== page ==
But I had lived several years on much less, and hunger had become a friend of sorts. So I was able to resist what most domesticated people would have needed a shrink to deal with…
I think the perfect community is everyone living with distance between them. In the 70’s in Oregon, the communes often consisted of cabins in the woods with natural forest left between them and systems of trails. This worked very well, and I think any planned community should follow this plan. That at least half the area should be wild, and that people have their own place and space. Anything else is asking for social issues. 
I also think that couples should be aware that each person having their own space is critical to the relationship.
The beauty of permaculture is that it can totally eliminate any need for the technocult on a personal level, if you also learn crafts that turn resources into utility items, clothing, and shelter.
I suggest that everybody plant more than they can use, for barter, for the animals, and for the people and friends that will eventually flee the cities. 
In World War II, refugees stripped a swath 40 miles wide along main roads of all food.
And even in Sun Tsu’s Art of War he mentions that a good General knows where all the orchards are.
Personally I think permaculture should be done everywhere possible. I have gotten fruit genetics from homesteads abandoned during the great depression. Once established food trees continue to produce until drowned out by climax species forest or other natives.
Permaculture also produces the most for the least amount of work. and the best food security as trees are drought resistant compared to shallow rooted annuals. 
Permaculture is perhaps the ultimate social revolution, as it allows food and resource security that is decentralized and controlled by the masses. With zero dependency on fossil fuels or advanced technologies, and creates a situation whereby people can avoid control and manipulation. It eliminates the need for money, but would continue long distance trade due to climate differences and growing resources in climate specific areas. In a Just culture, public lands would be open to permaculture.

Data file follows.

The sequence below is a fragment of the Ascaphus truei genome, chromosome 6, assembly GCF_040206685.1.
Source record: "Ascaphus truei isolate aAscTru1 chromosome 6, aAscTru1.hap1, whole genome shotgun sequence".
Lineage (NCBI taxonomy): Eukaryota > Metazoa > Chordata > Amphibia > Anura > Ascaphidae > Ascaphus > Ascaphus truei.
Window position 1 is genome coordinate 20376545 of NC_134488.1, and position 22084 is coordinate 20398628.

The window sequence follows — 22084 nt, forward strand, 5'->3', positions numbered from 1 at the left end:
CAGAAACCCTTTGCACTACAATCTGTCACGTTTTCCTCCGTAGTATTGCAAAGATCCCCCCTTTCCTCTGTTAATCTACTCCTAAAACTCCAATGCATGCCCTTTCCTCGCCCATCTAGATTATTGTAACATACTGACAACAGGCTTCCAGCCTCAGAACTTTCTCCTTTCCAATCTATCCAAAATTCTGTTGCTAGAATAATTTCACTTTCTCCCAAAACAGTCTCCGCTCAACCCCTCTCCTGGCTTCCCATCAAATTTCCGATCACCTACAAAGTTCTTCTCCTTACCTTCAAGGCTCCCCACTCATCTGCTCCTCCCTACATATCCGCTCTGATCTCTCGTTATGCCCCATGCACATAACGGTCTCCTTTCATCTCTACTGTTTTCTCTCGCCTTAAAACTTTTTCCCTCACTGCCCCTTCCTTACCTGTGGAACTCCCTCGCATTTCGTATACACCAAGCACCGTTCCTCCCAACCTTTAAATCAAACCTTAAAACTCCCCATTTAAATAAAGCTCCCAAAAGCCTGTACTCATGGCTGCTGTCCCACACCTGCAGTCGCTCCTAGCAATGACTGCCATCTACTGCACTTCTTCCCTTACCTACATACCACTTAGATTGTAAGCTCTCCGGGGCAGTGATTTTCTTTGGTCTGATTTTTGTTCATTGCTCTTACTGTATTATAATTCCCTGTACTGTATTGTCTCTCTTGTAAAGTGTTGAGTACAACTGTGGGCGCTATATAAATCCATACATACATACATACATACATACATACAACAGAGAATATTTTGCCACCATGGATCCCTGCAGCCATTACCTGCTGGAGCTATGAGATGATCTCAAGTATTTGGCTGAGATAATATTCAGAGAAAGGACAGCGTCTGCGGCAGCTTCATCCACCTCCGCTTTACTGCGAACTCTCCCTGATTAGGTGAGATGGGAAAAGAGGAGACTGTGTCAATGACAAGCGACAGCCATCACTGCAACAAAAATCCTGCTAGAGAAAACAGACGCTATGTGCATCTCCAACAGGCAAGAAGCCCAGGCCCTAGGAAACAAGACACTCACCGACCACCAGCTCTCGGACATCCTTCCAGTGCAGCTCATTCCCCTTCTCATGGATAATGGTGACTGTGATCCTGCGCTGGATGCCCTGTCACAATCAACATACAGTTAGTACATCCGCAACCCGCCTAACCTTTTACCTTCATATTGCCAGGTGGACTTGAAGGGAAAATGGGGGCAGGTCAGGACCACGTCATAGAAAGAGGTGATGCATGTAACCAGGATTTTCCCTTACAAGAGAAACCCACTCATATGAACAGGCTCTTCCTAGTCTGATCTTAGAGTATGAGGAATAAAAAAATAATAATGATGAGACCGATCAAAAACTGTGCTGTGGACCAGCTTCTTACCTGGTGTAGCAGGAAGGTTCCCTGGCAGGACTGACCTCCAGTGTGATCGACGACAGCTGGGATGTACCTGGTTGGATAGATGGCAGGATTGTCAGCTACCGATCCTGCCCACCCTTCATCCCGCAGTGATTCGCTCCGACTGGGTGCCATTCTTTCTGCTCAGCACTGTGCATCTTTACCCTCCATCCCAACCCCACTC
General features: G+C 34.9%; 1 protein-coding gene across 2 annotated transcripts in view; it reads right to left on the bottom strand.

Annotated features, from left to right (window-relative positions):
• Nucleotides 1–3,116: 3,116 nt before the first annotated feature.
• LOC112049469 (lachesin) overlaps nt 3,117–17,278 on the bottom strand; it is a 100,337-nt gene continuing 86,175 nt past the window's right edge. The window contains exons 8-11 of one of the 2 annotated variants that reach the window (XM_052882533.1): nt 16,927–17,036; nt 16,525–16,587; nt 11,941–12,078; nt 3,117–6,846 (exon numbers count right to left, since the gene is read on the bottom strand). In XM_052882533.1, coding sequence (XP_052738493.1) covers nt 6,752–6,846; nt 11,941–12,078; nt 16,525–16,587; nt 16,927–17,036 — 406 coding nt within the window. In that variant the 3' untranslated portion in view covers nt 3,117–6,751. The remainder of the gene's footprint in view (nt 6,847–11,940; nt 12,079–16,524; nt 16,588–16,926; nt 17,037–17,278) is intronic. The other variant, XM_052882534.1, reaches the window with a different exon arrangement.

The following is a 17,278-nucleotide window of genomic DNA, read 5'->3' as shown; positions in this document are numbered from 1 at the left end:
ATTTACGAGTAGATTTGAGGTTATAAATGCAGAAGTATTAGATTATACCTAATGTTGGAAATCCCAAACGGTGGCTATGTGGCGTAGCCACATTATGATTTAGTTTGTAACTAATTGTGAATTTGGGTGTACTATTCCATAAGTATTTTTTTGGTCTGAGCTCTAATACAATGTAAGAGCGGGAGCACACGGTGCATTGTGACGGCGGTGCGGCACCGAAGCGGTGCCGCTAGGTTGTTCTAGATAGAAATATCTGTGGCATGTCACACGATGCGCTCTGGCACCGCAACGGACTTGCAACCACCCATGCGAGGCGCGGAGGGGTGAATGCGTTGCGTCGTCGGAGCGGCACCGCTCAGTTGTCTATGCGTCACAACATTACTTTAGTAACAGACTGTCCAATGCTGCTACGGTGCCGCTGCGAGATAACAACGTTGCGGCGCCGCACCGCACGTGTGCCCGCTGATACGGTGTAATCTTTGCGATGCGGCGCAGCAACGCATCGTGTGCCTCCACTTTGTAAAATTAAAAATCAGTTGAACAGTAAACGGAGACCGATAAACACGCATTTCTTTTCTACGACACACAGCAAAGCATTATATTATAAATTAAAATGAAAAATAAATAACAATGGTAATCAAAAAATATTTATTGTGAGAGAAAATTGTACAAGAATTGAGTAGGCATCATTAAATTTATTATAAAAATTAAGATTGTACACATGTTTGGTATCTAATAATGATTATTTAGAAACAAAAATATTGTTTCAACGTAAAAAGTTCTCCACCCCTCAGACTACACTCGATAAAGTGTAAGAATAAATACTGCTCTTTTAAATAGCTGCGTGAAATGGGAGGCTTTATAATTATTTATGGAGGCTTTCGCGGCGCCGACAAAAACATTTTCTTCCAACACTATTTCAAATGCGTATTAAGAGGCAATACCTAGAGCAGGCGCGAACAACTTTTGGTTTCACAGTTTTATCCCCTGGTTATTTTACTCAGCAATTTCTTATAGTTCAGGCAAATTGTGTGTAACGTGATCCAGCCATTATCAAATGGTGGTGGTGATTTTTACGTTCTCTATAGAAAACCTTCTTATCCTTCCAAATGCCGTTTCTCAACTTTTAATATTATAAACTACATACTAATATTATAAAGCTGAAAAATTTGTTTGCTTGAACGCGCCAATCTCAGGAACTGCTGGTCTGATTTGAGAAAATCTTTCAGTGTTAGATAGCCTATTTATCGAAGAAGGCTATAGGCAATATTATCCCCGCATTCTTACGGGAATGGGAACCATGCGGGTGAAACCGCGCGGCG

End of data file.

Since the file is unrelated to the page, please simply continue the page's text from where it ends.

Permaculture also goes beyond food. One can, and most definitely should, plant trees and other plants for any useful resource traits they have, from medicinal to lumber or fibers, dyes, and for wildlife encouragement.
Now the controversial part:
Many organic types become purists, and purism is limiting by nature. We are also traumatized by corporate and government atrocities. And so there’s a reaction to negate anything not natural. What I am talking about specifically is GMO technologies.
Some consider GMO’s as Techno-Satanic, and many of them are. But there also exist many possible Sane and Wholesome GMO’s….
An example would be doing a cross between perennial peanut and normal  commercial peanuts to get a perennial peanut that produces food.  The plant called perennial peanut produces no peanut but is a perennial,
and the commercial peanut is an annual.
Which leads to a discussion on who are the high priests and guardians of truth? There are factions in the organic movement tweaking it to make it illegal to use animal manures as fertilizer. This is the logical and moral equivalent of saying wildlife must all be potty-trained and not shit anywhere natural. The logic is a direct violation of natural systems, and the result of academic idiocy…